Othello Monologue Analysis

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Around 1603, Shakespeare wrote a tragedy, which famously known as “Othello”. In the play “Othello”, Shakespeare introduces Othello who is said to be one of Shakespeare’s most fascinating creations. Although the audience is first introduced to Iago and Roderigo, Othello remains at a distance from much of the action that concerns and affects him. As Iago and Roderigo speaks of Othello, they do so with racial epithets, not by name. These include, “the thick-lips” (I.i.66), “an old black ram” (I.i.88), and “a Barbary horse” (I.i.113). Despite Othello’s skills as a soldier and leader are valuable to the state, Othello is still a cultural and racial outsider in Venice. Due to Othello’s status as an outsider, Othello becomes an easy prey to Iago in the following acts. The audience comes to understand Othello’s intense deep love for Desdemona when Barbanzio accuses Othello of using witchcraft to make Desdemona fall in love with him and Othello responds saying “The trust, the office I do hold of you not only take away but let your sentience even all upon my life”. Having maintained his innocents and called for Desdemona’s account, the couple leaves to Cyprus a few weeks later and Iago begins to plan his revenge on Othello. As Othello gradually gains trust towards Iago “Iago is most honest”, Iago initiates the plan by goading Othello with lies about Desdemona and Cassio how he thought they were having an affair. With such thoughts of Desdemona’s betrayal, Othello… “Need Help to Continue:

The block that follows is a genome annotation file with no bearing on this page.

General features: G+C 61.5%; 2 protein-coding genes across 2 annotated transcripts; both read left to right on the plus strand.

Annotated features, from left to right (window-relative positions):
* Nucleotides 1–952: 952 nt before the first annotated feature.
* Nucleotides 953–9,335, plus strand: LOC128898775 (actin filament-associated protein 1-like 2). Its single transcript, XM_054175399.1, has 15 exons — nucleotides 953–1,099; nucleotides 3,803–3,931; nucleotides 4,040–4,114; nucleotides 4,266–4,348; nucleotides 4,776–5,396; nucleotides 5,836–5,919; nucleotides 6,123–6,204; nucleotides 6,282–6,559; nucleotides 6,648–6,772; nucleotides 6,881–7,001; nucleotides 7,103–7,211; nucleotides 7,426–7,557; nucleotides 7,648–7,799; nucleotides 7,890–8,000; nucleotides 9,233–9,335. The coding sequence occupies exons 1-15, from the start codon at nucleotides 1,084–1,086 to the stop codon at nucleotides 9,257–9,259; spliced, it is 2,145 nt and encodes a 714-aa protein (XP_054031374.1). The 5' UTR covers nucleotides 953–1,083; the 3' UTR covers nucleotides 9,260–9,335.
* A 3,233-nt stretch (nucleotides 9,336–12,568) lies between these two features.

Thus, prompting Othello to… :
This fellow’s of exceeding honesty
And knows all quantities, with a learnèd spirit,
Of human dealings. If I do prove her haggard,
Though that her jesses were my dear heartstrings,
I’d whistle her off and let her down the wind
To prey at fortune. Haply, for I am black
And have not those soft parts of conversation
That chamberers have, or for I am declined
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